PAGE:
Leicester

Snibston museum petition over subsidy ultimatum

  • 26 September 2013
  • From the section Leicester
Snibston Discovery Museum (picture: English Heritage)
Image caption The county council said it was investing £2m in repairs to the mine buildings

More than 2,000 people have signed a petition calling for a Leicestershire tourist attraction to be protected.

The future of Snibston Discovery Museum in Coalville has been in doubt since the county council rejected a £4m grant application in 2011.

The authority, planning £110m in cuts, said a £740,000 annual subsidy "cannot continue".

But campaigners insist the attraction is of national importance and remains a boost to the region.

Snibston is a museum of industry and technology, with a theatre and exhibition space, based around a former coal mine.

Much of the colliery remains are on English Heritage's At Risk register, which describes their condition as "very poor".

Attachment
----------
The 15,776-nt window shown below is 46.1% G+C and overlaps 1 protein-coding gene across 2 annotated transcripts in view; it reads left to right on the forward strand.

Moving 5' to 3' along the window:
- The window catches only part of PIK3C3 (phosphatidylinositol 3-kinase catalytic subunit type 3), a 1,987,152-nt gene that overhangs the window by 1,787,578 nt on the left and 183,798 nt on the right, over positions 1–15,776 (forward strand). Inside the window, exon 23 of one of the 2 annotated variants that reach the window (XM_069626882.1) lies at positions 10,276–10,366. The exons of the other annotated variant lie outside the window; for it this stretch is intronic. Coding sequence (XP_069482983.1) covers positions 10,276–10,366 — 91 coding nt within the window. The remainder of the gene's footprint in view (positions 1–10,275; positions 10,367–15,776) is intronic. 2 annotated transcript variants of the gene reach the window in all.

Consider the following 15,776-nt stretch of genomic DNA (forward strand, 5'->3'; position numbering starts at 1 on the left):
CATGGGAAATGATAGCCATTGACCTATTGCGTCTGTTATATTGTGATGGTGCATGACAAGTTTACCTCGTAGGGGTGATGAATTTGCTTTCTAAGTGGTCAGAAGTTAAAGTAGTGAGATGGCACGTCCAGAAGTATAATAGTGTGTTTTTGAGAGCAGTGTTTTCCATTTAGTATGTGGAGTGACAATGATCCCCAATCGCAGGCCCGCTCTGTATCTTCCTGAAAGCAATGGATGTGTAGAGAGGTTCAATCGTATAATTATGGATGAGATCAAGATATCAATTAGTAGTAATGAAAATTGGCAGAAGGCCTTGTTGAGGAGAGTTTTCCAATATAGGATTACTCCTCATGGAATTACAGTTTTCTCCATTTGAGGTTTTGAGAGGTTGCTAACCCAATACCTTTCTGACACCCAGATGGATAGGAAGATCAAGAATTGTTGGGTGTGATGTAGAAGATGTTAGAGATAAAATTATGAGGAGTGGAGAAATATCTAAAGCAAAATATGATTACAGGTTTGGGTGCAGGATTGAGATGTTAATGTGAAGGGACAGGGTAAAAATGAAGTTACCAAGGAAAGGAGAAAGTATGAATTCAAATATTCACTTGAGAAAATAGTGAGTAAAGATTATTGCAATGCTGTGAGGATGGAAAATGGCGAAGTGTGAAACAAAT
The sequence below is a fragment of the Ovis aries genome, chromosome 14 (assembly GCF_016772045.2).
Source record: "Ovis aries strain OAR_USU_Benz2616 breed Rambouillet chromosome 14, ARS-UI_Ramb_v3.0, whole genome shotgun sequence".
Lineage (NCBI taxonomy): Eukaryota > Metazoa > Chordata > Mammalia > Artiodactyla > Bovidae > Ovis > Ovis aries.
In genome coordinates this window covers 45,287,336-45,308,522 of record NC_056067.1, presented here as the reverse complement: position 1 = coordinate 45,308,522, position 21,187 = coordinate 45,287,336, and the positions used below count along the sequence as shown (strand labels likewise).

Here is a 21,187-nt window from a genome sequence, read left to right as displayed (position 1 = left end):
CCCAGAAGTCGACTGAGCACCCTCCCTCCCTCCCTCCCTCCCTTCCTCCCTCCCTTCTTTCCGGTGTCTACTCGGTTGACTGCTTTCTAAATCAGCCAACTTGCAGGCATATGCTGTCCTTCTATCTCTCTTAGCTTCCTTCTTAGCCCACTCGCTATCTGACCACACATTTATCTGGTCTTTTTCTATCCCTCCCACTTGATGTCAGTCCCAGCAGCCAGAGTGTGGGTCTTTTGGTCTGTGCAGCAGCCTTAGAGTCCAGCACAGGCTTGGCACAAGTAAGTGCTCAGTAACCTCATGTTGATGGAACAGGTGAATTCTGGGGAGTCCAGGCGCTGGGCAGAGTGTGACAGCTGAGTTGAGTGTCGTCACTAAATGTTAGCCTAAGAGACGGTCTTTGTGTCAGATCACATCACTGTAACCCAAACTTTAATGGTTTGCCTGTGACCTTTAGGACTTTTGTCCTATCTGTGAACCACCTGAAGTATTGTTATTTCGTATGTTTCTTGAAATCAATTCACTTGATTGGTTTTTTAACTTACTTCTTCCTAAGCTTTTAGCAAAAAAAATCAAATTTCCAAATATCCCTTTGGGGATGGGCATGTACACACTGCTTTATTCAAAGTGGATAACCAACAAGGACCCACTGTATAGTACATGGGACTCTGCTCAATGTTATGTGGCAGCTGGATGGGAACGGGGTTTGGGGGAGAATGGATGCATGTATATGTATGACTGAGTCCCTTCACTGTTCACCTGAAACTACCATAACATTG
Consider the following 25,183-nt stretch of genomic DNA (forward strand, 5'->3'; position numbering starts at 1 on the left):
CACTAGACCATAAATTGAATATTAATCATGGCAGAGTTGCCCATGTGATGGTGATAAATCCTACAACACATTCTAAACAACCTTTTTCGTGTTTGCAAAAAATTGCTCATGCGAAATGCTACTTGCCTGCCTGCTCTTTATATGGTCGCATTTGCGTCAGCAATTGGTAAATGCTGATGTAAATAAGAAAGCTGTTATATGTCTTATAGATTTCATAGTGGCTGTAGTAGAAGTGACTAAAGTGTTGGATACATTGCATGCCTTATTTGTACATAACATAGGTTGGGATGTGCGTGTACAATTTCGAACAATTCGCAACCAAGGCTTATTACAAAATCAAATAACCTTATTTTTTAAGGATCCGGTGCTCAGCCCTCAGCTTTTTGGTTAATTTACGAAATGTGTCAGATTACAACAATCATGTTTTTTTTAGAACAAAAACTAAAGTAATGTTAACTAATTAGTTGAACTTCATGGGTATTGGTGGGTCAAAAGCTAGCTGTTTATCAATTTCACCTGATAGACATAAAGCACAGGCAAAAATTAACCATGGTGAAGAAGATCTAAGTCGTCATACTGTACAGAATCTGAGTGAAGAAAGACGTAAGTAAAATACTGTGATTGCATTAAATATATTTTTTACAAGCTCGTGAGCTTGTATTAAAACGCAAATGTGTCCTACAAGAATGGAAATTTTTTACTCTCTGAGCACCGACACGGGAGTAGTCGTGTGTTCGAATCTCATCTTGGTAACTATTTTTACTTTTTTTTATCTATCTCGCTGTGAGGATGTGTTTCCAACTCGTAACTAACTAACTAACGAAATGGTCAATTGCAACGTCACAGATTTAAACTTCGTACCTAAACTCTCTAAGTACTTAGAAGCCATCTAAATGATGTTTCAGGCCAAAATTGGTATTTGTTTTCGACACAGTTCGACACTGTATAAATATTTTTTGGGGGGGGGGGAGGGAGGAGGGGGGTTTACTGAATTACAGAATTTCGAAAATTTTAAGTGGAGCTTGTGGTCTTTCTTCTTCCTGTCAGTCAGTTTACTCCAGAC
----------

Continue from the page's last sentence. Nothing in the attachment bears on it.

Volunteer option

The council has plans to cut £110m from its budget during the next five years because of rising costs and reduced central government funding.

Speaking last week, authority leader Nick Rushton revealed that every visitor to the museum costs £8 in subsidy.

"This cannot continue in the future," he said. "I have got such substantial savings to make that something will have to be done with Snibston.

"The same as other museums and services Snibston will have to make its share of savings".

He added: "We are going to have to subsidise something in Coalville, I was thinking maybe in the future we could create a proper mining museum in the scheduled ancient monument on the front which we have just spent £2m on.

"We will be looking to members of the public to come forward and volunteer to run things, form charities to run things, give donations and their time."

But Mr Rushton emphasised no final decision had been taken.

Chair of the Friends of Snibston, Brian Voller, said: "We dispute the figures for the subsidy, I have heard estimates closer to £300,000 and let's not forget it generates income of about £600,000.

"But you could argue there should be more investment, given its regional and national importance, and its value to a community which has already lost so many services."

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